Robert W. Walton Jr.
roots

ROOTS

roots growing up a slope

The roots of the eucalyptus in these photos started to grow up the bank, then grow out & down the slope. This is the way roots grow on steep slopes. This is why large trees on steep slopes fail.

roots growing up a slope
Fallen Pine on Bank .

Roots grow sideways and then down banks.
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They do not grow straight into the bank because of nutritional requirements (oxygen, water, etc.). They also do not grow very far up a bank. This is due to geotropism, which is the gravitional effect on growth regulators within the roots. That is why roots grow down.

An unhealthy root system increases tree stress making the tree more susceptible to disease & insects.

GRASS & TREES
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Grass & trees do not thrive together in nature. Turf can reduce the amount of tree roots in topsoil by 90%. A tree with an underdeveloped root system will;
  · be slower growing,
  · predisposed to certain insect
  · and disease problems as seen
  · in the picture (right),
  · have a shorter life span.

Fallen Oak on Lawn
This live oak had been here for over 150 years until a lawn was put around it. The increased irrigation necessary for the grass was not compatible with this species. It led to Armallaria mellea, oak root fungus, which decayed the roots and led to complete tree failure. The decayed root stubs can be seen on the stump. Fortunately, no one was injured.
Installing lawn around an old tree lead to root fungus and tree failure.
Mulch around trees

MULCH


Organic mulch is possibly the best and least expensive soil enhancer around. This is Decomposing mulch may be the only nutrients your tree will ever need. the way nature does it, as a tree mulches its own root system, returning nutrients to the soil.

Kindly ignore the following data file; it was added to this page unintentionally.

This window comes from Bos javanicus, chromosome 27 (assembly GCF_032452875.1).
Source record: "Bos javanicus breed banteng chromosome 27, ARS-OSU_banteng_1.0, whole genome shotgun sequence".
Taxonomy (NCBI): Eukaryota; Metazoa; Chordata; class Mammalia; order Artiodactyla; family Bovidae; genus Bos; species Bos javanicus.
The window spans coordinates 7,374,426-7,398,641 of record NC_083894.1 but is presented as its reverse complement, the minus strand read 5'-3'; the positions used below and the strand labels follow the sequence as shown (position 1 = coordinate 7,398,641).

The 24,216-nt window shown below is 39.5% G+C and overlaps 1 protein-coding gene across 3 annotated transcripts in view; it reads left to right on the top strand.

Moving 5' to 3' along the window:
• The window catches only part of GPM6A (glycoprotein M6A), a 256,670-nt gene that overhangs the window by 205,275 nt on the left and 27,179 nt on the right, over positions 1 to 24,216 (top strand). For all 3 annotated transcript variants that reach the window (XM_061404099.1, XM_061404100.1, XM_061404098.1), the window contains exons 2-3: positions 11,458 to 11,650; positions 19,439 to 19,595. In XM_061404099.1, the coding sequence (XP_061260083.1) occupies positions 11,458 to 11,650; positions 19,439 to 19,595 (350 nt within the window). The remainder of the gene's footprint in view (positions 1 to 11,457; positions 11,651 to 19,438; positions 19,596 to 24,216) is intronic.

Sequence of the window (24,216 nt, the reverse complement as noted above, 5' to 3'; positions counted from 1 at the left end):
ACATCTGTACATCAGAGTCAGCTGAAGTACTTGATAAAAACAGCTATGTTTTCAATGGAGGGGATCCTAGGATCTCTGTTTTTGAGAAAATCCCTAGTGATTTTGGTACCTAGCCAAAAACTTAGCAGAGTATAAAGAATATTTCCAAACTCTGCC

A mulch covering should be 2 to 4 inches deep and extend outside the dripline.

Decomposing mulch may be the only nutrients your tree will ever need.


 
Mycorrhizae

MYCORRHIZAE

Mycorrhizae are fungi that form a symbiotic relationship with the root system of a plant. Mycorrhizae:
  • increase the absorbing capacity of roots up to 700%,
  • mycorrhizae are also able to access water in micropores in soil that are too small for roots. This is a survival strategy for many California native oaks growing on decomposed granite slopes.
  • increase a roots tolerance to drought, high soil temperatures, and a variety of soil toxins, high salinity, & heavy metals
  • It is more efficient for a tree to support mycorrihzae than to produce the equivalent amount of roots.
Mycorrhizae

Deadman's foot,
Pisolithus tinctorius

This is a common mycorrihzae fungus found in hard, compacted or rocky soils in southern California. Very beneficial in reforestation, I commonly find it on hard rocky slopes around eucalyptus.

WATERING

  1. The top 8-12 inches of soil should be kept evenly moist within and just outside the dripline.
  2. Water should be applied slowly (without run‑off) within and just outside the dripline.
  3. Established trees only need to be watered every two to four weeks depending on the species and assuming watering was done as noted above.

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